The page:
New Delhi: Ishika, 5, based in Hyderabad, will attend her offline classes for the first time later this month. Her parents are as excited as they are nervous. After all, how will your daughter react, who in the last two years has only seen her teachers and classmates on screen, seeing them in person.
Like Ishika, thousands of students who began early childhood education in 2020 or 2021 have been unable to attend physical classes due to the pandemic.
However, the classes have been run offline. Now, depending on each state’s academic calendar, physical classes for kindergarten, elementary, and graduate students have begun or are scheduled to begin later this month.
This year’s batch is quite different from previous years, as the students who arrive at the school will be those who are not completely unaware of their teachers and the structure of the school but who in a way are still ‘first’. .
Amita Mulla Wattal, president of DLF Schools and Scholarships and former principal of Delhi’s Springdales School, said: “He has been very impressed with his stay at home for so long.”
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Wattal said, “They get tired easily, they can’t walk much and some of them aren’t even familiar with all the trivial things.” For some children, even simple things like opening the door latch, pushing a handle is still a challenge.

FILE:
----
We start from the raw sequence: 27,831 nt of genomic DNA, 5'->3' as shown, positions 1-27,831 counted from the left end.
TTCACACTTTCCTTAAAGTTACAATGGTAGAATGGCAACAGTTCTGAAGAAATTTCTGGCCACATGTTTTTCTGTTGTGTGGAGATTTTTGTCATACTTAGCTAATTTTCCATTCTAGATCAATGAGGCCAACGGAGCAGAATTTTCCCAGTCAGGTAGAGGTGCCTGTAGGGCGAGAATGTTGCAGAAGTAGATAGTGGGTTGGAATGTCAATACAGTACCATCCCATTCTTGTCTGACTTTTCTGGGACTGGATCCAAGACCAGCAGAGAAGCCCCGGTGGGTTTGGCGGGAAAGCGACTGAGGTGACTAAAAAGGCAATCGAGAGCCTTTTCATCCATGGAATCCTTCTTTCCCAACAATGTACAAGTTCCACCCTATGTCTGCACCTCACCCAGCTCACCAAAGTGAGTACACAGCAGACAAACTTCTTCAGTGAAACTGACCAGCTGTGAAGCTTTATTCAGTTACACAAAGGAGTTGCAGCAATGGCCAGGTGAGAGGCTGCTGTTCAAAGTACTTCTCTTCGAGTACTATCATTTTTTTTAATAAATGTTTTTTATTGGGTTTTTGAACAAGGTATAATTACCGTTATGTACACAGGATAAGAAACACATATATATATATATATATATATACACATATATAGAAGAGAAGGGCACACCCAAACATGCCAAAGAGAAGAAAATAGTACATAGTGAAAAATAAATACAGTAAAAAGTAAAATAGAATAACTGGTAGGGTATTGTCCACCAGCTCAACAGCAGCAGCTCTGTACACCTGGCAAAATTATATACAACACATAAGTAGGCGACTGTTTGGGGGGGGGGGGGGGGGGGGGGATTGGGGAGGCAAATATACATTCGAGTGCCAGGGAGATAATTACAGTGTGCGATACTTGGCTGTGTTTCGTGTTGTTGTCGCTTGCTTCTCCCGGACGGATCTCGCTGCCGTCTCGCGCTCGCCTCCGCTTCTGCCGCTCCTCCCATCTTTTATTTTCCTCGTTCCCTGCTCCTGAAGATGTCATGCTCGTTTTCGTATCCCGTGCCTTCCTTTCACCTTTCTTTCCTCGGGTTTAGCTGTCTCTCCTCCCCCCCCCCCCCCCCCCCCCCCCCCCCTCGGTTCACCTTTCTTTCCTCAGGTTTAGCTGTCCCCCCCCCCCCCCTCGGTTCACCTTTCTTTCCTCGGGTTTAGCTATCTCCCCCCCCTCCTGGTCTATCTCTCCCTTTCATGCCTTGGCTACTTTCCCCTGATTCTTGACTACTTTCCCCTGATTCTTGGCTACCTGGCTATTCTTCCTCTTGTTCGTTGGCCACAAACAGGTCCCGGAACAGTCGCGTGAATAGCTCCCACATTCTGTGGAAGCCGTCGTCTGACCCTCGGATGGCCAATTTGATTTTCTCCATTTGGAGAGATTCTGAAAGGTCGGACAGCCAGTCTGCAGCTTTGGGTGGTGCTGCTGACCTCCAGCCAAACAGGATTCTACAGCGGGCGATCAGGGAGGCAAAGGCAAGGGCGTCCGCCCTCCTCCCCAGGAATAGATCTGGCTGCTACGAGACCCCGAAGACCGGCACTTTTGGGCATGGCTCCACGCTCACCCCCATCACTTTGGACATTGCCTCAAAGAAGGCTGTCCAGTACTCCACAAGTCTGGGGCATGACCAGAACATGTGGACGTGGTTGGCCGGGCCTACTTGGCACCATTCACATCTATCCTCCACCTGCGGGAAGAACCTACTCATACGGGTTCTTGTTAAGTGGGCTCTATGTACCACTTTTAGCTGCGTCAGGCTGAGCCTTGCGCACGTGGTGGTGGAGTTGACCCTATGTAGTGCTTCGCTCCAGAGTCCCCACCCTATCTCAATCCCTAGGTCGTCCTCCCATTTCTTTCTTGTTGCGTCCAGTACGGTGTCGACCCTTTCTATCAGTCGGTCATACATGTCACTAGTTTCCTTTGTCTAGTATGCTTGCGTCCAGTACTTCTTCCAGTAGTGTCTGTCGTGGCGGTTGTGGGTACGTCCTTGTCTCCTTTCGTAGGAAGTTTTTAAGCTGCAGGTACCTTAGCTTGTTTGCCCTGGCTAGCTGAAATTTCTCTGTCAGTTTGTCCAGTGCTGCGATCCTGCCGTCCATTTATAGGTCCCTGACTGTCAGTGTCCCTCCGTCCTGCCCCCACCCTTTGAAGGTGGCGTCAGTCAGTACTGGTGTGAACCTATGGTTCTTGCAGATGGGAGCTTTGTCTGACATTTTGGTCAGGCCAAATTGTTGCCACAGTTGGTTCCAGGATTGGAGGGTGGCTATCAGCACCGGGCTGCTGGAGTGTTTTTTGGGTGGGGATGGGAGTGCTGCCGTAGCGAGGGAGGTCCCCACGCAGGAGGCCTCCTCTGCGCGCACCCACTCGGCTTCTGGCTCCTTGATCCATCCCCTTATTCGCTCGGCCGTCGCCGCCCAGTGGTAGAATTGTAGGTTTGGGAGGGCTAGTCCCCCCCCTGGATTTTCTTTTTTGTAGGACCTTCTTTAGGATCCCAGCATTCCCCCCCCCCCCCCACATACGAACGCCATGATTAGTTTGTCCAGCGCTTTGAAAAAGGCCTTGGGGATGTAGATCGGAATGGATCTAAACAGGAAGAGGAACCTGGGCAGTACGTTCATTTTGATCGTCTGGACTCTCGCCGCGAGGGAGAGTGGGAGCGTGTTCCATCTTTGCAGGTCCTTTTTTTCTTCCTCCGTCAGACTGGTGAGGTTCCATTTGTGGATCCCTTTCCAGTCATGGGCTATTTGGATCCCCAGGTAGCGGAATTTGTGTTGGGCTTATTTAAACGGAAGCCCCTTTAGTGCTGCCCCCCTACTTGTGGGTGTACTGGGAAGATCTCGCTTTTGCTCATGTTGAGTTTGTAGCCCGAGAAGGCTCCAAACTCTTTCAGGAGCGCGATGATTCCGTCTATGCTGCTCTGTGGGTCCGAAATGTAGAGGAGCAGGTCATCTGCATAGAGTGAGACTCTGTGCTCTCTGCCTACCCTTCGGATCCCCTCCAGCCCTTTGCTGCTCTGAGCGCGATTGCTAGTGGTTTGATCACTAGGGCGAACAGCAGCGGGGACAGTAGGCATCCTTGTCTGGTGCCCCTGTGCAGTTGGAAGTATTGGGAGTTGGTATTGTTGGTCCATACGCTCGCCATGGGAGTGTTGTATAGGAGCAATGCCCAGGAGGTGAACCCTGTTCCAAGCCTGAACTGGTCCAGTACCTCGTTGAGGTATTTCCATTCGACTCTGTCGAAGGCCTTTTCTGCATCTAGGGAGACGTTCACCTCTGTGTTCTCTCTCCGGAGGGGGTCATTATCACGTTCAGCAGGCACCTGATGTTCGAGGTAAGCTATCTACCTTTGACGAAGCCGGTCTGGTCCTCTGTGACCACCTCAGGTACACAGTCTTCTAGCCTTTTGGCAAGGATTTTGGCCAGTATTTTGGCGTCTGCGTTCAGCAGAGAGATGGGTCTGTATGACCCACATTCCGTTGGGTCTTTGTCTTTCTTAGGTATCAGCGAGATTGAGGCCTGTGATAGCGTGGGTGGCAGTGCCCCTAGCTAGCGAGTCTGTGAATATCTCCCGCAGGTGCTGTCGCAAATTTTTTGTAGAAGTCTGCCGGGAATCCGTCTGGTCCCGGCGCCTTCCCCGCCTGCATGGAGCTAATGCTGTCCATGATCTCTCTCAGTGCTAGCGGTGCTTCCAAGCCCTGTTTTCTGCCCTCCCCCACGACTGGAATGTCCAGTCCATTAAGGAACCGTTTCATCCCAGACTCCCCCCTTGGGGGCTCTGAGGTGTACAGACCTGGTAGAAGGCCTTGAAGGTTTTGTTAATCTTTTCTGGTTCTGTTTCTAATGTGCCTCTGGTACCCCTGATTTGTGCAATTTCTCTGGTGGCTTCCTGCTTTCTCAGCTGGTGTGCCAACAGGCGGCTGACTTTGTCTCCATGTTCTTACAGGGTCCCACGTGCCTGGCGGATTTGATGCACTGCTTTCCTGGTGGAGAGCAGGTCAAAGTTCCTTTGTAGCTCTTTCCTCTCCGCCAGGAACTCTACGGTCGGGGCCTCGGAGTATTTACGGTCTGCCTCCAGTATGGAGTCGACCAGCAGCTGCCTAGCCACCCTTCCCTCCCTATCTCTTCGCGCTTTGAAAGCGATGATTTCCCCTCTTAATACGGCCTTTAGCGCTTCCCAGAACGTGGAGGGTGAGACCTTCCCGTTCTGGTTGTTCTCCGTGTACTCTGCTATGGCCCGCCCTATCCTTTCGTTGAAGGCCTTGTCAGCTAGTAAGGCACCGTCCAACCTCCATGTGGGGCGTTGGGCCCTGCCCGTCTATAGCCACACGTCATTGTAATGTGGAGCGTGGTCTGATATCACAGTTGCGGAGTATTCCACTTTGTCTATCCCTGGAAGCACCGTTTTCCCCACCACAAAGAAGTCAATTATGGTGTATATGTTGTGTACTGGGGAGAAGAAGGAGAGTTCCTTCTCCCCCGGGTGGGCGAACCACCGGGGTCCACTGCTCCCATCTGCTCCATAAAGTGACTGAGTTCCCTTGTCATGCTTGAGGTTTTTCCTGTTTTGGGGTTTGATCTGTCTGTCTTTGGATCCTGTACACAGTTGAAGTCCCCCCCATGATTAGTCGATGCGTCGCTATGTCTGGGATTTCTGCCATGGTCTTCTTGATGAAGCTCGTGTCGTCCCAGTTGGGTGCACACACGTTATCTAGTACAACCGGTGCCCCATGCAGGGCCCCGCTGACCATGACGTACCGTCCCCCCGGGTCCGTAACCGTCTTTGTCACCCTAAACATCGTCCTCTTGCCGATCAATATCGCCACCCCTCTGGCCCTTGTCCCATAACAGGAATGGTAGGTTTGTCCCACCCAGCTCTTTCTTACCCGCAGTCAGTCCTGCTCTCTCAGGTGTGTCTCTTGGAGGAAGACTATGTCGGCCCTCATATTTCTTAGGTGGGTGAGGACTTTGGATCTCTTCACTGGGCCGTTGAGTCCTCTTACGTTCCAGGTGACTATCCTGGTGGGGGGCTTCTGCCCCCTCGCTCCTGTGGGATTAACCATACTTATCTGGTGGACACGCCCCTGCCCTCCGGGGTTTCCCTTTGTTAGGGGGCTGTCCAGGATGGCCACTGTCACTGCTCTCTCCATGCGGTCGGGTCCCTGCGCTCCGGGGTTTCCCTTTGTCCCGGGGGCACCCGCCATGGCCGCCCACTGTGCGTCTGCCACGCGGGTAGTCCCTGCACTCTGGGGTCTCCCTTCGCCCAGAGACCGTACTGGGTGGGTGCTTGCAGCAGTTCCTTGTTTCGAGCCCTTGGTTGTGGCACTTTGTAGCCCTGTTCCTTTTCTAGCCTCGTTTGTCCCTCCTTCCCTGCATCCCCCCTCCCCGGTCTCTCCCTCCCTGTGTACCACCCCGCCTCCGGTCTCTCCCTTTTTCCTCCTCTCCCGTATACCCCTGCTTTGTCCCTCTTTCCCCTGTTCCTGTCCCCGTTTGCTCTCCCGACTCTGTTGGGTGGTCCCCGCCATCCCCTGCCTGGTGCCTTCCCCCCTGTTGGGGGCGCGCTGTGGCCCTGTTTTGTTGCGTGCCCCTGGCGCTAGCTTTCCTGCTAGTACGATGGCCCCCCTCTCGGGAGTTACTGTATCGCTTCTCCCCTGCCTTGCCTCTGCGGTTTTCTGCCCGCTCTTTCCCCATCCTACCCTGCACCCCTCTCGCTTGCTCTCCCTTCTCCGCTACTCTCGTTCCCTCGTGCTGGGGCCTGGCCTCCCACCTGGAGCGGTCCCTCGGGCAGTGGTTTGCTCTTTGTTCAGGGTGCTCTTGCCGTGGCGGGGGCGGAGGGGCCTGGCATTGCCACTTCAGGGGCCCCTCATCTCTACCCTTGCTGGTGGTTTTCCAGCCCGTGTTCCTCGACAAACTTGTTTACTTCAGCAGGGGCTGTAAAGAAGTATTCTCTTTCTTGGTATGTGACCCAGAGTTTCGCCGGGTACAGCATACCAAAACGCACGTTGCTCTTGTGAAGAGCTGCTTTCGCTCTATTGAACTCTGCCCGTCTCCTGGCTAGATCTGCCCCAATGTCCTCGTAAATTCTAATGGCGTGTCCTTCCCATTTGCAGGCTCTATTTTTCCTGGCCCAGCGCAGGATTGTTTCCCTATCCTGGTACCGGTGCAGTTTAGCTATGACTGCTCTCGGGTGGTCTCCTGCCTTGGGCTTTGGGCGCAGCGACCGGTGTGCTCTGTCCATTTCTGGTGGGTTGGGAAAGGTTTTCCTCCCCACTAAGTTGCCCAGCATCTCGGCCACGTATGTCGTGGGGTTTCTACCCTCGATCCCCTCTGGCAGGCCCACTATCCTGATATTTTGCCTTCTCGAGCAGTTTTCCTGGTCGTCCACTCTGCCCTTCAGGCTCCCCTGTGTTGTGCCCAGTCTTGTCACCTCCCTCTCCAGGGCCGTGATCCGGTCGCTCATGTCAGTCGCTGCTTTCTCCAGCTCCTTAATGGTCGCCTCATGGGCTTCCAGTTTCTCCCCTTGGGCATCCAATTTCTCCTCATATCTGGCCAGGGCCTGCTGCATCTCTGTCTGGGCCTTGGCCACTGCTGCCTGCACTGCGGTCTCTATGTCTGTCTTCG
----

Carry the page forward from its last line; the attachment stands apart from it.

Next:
To help them, teachers at Summer Fields, Gurgaon, under DLF schools, are helping them develop their neuromotor skills.
Wattal reported that the school is adopting the ‘play method’ activity-based learning technique to teach young children. Her time in the classroom includes fun activities such as using flour to play, work with sand, draw, sing, and hike. Door knobs and knobs have been installed on classroom walls so that children can touch and understand these different shapes.
Wattal also said, “These kids suddenly feel emotionally isolated after being in the middle of so many groups of kids.” He explained that Summer Field is connecting the children with one of their friends so that they can live together and not feel any kind of emotional stress.
Parents are also working very hard to make their child feel connected to school.
The five-year-old daughter of Sakshi Prasad Kaul, of Bombay, is about to start physics classes later this month and said she has been preparing her daughter for the past few months.
Kaul said, “I know being without me and being with people you don’t know will be a very different experience for her.”
Before taking her daughter to physical classes, Kaul admitted her to an offline phonetics class so she could learn to sit in a physical lesson.
He said, “But my daughter didn’t like the teacher’s behavior with other students in her class. She hesitated to go to class and finally didn’t. The children have become so sensitive (because of the pandemic) that if they see something they don’t like, they try to avoid it. “